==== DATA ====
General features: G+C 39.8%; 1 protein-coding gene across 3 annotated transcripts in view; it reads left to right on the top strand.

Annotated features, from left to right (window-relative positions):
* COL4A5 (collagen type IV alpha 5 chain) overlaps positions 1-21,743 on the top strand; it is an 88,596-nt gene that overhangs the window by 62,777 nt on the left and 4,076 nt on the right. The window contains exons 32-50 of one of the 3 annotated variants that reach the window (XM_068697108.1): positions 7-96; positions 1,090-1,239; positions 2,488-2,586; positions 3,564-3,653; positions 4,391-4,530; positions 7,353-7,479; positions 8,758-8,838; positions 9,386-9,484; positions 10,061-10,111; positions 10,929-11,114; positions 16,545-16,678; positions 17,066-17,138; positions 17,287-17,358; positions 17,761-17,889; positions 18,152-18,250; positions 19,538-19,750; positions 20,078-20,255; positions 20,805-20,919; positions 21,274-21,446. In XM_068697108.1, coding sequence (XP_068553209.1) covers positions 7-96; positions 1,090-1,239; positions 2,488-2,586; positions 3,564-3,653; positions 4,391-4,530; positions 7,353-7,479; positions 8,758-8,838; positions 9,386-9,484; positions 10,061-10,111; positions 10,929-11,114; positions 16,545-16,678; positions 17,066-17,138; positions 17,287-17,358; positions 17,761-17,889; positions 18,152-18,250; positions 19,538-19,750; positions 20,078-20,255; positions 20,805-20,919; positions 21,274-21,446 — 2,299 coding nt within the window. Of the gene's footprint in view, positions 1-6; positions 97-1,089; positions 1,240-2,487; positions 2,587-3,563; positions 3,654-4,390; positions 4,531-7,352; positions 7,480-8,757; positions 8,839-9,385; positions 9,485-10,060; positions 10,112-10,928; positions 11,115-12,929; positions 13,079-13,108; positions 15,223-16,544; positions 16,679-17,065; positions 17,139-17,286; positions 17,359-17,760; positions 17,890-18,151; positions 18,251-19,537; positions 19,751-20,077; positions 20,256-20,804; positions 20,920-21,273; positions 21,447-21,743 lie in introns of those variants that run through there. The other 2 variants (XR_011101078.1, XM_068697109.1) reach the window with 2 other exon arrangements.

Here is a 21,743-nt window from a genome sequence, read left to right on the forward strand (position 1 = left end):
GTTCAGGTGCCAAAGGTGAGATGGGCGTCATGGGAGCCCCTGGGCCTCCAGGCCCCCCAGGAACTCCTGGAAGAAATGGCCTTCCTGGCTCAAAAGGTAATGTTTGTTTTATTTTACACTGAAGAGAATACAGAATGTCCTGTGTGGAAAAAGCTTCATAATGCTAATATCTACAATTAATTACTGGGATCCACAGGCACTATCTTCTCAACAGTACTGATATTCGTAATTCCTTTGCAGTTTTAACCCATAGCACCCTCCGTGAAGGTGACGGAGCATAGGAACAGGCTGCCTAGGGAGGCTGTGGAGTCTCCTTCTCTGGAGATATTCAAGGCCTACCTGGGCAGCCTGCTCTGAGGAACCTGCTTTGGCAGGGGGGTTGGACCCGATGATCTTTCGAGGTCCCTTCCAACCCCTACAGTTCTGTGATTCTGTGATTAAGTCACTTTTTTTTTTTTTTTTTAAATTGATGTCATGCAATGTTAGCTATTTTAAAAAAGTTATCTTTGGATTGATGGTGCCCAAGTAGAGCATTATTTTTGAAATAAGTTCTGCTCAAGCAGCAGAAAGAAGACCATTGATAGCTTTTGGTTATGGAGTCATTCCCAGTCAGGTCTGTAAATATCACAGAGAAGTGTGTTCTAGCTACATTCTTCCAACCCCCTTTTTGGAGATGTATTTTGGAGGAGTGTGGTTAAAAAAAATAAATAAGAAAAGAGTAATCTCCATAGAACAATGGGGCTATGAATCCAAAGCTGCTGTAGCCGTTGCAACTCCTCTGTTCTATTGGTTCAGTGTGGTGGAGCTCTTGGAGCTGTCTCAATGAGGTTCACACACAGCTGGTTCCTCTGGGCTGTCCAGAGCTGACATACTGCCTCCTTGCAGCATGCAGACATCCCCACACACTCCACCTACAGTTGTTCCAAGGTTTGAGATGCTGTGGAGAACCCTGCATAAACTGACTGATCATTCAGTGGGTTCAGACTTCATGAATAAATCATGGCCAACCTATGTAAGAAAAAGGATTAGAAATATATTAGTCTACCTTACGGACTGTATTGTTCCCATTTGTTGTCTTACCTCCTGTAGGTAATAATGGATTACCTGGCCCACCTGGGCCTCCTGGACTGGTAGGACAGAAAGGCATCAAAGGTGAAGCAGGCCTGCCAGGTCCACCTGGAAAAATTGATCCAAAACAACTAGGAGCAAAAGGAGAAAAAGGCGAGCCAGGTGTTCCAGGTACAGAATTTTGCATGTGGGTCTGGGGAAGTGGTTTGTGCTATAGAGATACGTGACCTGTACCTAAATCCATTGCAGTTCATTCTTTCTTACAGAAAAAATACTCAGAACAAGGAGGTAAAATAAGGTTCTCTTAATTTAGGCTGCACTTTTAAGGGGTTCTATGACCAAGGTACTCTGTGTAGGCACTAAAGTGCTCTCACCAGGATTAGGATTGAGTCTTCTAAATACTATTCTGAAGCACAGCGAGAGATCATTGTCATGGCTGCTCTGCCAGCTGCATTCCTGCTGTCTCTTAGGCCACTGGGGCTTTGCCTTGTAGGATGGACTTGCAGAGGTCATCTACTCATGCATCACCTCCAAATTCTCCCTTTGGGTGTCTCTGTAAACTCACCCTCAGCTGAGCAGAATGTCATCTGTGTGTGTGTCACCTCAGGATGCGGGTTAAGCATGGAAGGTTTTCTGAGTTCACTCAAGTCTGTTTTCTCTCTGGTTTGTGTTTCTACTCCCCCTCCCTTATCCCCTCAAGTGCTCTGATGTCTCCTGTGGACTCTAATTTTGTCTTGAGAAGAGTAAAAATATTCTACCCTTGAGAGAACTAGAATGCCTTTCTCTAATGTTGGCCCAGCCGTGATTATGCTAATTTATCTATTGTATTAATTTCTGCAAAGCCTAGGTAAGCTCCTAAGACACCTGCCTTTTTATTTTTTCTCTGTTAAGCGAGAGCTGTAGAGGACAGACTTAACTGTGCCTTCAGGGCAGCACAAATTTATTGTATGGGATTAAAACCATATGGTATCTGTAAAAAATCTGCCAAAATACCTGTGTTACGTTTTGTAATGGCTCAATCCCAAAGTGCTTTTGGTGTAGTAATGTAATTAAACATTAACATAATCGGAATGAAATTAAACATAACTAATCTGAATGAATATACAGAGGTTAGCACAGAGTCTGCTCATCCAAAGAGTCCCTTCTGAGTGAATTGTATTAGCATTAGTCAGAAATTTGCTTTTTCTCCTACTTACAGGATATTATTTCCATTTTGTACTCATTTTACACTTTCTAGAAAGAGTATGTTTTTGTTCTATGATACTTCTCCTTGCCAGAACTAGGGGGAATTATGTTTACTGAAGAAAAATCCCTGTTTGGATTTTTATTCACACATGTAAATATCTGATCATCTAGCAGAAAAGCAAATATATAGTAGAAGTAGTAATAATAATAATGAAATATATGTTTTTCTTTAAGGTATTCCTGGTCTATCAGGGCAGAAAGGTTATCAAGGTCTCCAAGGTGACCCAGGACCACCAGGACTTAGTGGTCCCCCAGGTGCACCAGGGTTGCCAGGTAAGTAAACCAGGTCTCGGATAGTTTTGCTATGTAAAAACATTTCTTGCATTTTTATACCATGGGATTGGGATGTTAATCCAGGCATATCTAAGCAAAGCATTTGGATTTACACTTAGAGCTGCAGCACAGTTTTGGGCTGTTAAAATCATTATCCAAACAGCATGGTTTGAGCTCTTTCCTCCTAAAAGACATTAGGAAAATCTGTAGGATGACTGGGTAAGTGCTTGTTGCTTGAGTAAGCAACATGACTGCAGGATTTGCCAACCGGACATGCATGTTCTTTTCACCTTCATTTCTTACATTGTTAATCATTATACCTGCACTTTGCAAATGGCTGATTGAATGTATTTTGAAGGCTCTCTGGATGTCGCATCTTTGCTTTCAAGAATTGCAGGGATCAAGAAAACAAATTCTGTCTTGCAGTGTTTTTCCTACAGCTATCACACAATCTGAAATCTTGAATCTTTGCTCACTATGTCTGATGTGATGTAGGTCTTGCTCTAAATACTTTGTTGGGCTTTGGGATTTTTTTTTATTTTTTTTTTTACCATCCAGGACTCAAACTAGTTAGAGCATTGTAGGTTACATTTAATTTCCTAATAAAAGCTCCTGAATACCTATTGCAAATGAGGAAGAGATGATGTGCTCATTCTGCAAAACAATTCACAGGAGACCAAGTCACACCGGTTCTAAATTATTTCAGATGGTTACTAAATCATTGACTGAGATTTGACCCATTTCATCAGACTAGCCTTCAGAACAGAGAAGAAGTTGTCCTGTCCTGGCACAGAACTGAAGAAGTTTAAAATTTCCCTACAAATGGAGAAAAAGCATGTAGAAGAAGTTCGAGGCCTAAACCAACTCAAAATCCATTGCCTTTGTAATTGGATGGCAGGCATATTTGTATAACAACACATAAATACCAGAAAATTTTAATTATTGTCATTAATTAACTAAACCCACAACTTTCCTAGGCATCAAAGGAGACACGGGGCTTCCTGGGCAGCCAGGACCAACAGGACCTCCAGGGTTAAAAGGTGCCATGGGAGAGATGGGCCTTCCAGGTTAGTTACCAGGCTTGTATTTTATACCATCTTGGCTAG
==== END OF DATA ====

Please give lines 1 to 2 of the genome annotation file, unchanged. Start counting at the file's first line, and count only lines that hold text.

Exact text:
General features: G+C 39.8%; 1 protein-coding gene across 3 annotated transcripts in view; it reads left to right on the top strand.

Annotated features, from left to right (window-relative positions):